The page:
The grocery store stood just a block from where Blaine now sits; his boyhood home, just a few blocks further. Today, he still lives in Algiers, in a modest house with a giant pink flamingo on the front lawn. It is a remnant of a public art project in Miami that Blaine initiated, for which local artists decorated hundreds of such birds. (And, yes, all those cows and horses and sharks and the like that have similarly popped up in cities across the country were likely made by Kern Studios.)

Though Blaine has traveled the world for his business, he only once entertained the notion of permanently leaving New Orleans. That was back in the late 1950s, when Walt Disney came to town and saw the walking, snarling gorilla Blaine had constructed for Mardi Gras. “It took five fellas to operate it, and it could hold a girl in one hand,” Blaine recalls. Disney offered him a job in Florida. But Blaine decided to stay in New Orleans, in part because he had an opportunity to reinvent Mardi Gras, building his company in the process. “In those days, if you happened to be Italian, or black, or Jewish, you couldn’t get into most of the old-line Carnival krewes,” Blaine says. “But Mardi Gras was starting to democratize, to open to more people.”

To people like the new members of the Krewe of Zulu, the city’s first African-American krewe; Blaine was instrumental in helping it to gain prominence and respect. Today, several of Zulu’s golden coconuts, the most prized of all the Mardi Gras “throws” -- the charms tossed from passing floats -- are scattered about Blaine’s office.

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Van Ditthavong
Blaine does his
part to build on his local legend. He can, and will, tell you stories about his life for hours -- stories about Mardi Gras and crazy parties, being asked for bribes from crooked politicians, and trapping snakes and monkeys and anteaters and sloths along the Amazon River in the late 1960s with Arthur Jones, the inventor of Nautilus exercise machines. “Back then, Jones was just a snake farmer,” Blaine says. “So we’d go on adventures down to South America, trapping animals for the farm.”

He’ll also tell you about the decommissioned Spanish aircraft carrier that he'd hoped to turn in to a naval museum and riverboat casino. He bought the thing in the 1970s for one peseta, which at the time was worth less than a penny. “Christopher Columbus’s 19th descendant did the deal with me,” Blaine says. “You should have seen this guy. He wore a big gold medallion around his neck that showed his lineage.”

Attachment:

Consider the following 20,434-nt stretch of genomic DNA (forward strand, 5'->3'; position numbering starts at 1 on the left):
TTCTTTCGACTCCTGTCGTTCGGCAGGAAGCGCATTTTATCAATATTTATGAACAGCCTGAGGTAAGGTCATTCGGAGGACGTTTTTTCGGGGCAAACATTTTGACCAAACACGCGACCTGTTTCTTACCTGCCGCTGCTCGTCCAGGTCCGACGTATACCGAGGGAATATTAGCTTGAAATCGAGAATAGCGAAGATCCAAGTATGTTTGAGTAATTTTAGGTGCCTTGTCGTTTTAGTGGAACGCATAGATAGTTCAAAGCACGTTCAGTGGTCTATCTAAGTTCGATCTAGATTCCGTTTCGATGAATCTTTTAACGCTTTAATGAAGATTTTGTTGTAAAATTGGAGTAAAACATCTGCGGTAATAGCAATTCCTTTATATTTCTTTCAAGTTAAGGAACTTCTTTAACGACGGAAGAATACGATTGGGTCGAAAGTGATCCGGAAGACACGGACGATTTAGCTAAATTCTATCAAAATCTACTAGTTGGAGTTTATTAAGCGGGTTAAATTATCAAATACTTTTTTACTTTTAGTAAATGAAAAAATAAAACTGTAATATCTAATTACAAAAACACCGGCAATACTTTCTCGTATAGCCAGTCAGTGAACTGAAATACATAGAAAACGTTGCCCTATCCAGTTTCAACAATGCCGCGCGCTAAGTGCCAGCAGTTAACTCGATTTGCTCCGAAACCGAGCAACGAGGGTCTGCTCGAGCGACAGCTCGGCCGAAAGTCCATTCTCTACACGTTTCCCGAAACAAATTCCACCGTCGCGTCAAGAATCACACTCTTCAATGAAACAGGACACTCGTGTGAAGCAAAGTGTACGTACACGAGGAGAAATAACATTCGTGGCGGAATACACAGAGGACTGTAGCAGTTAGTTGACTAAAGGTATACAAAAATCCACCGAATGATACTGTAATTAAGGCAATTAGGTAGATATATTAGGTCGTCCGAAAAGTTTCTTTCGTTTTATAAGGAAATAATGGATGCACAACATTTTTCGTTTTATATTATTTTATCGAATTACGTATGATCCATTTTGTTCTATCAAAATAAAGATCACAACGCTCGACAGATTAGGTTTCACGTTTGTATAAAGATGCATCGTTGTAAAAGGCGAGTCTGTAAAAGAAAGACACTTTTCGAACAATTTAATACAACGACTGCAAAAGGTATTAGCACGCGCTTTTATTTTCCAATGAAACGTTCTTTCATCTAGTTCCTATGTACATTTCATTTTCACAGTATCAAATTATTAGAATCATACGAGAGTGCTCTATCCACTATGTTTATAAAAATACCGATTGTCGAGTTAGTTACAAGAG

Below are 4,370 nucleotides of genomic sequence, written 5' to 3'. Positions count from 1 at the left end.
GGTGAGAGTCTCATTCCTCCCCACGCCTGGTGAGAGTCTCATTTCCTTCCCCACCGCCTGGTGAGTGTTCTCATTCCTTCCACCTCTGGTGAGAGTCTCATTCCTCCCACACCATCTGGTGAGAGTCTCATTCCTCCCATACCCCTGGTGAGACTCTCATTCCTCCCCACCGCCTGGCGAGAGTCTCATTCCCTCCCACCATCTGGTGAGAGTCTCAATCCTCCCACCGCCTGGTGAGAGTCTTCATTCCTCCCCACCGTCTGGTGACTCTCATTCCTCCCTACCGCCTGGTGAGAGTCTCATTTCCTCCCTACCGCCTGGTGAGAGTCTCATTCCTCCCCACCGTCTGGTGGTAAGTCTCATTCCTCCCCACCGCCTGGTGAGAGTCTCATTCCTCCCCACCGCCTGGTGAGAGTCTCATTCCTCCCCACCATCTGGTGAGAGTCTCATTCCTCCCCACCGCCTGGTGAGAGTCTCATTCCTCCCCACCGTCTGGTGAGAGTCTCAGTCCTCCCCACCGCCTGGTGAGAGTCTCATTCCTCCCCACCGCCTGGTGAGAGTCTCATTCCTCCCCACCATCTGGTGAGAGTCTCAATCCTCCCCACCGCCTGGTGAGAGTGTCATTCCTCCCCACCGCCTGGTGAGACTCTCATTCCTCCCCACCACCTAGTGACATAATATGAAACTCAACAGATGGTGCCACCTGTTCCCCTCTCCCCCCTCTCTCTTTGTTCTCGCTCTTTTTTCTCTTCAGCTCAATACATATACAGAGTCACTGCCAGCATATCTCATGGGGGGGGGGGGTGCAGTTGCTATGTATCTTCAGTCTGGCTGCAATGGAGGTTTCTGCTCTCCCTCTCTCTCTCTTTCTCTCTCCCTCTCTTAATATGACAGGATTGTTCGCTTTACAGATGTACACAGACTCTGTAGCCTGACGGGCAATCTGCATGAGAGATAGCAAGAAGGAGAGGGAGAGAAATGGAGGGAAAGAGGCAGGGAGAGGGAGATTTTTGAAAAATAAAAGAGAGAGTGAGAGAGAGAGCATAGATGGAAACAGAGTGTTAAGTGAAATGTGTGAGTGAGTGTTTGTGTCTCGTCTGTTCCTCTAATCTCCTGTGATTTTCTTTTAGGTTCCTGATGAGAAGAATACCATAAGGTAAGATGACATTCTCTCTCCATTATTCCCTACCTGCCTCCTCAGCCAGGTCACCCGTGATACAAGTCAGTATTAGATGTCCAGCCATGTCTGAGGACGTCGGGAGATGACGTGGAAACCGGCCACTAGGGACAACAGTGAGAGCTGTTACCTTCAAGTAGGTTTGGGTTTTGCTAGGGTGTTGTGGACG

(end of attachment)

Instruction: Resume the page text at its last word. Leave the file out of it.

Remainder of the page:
Of course, as regular visitors to New Orleans no doubt know, there is no aircraft-carrier casino here today. But, lest you think that Blaine is imagining this story, know this: He raised millions of dollars to actually get the ship to the Big Easy. Upon arrival and further inspection, though, it was found that the vessel was lousy with PCBs and would have cost more than $16 million to clean up. “We had to scuttle it,” Blaine laments. “So I’ve made a few mistakes.”

What Blaine Kern isn’t mistaken about, though, is that he and his family are intent on building their company into something much bigger than it is today -- and building up their headquarters city in the process. Along with drunken dinosaurs and giant alligators and all the other stuff floating around his mind, Blaine imagines a revitalized city -- particularly, a more developed New Orleans riverfront.

On the Algiers side of the river, Blaine sees condominiums, new restaurants, shops, perhaps a hotel, and maybe a casino, albeit not of the warship variety. He has been buying land around his Algiers property for years and says he now owns 1.5 miles of waterfront property. And the first phase of his vision for that land -- a condo project called Algiers Crossing -- is now being planned.

On the French Quarter side of the river, adjacent to New Orleans’s convention center, Kern Studios is about to debut a huge new home for Mardi Gras World: some 300,000 square feet of space right on the riverfront. There, all those giant heads and over size alligators and the like will be on display, next to event halls and craftsmen’s shops. Outside, a King Kong figurine may dangle from an old factory smoke stack and a wooden ship may feature dancing girls -- real ones -- in nightly voodoo shows.

The new facility will be more than four times the size of the space that Mardi Gras World now occupies in Algiers and will offer much easier access to tourists who have long had to take a free ferry to Algiers if they wanted to view the magic of Mardi Gras up close.

The new, improved Mardi Gras World is set to open, at least partly, in time for Halloween. Blaine imagines big things for Halloween -- huge, Mardi Gras–style parades through the city and a giant Frankenstein’s monster that will walk through the new buildings, scaring the paying revelers on All Hallows' Eve. “I’m going to make New Orleans the Halloween center of the United States,” he says.

Unquestionably,Kern Studios and Mardi Gras World and Blaine, in particular, stand to profit from all that. But, so, too, do the police- and fire- department charities that are supported by Blaine’s new, open-to-anyone Krewe of Boo, which will parade on Halloween. Indeed, the more that Mr. Mardi Gras achieves his long-standing dreams for developing his land, the more he and his family hope to help New Orleanians restore their own dreams. “I am a proud, seventh-generation Algerine, and I want to make Algiers a destination to visit and to live,” Blaine says, proudly. “I want to do things here that will help New Orleans and that will become part of a bigger, better, New Orleans. In the end, I want to be known as a philanthropist, not just a float builder.”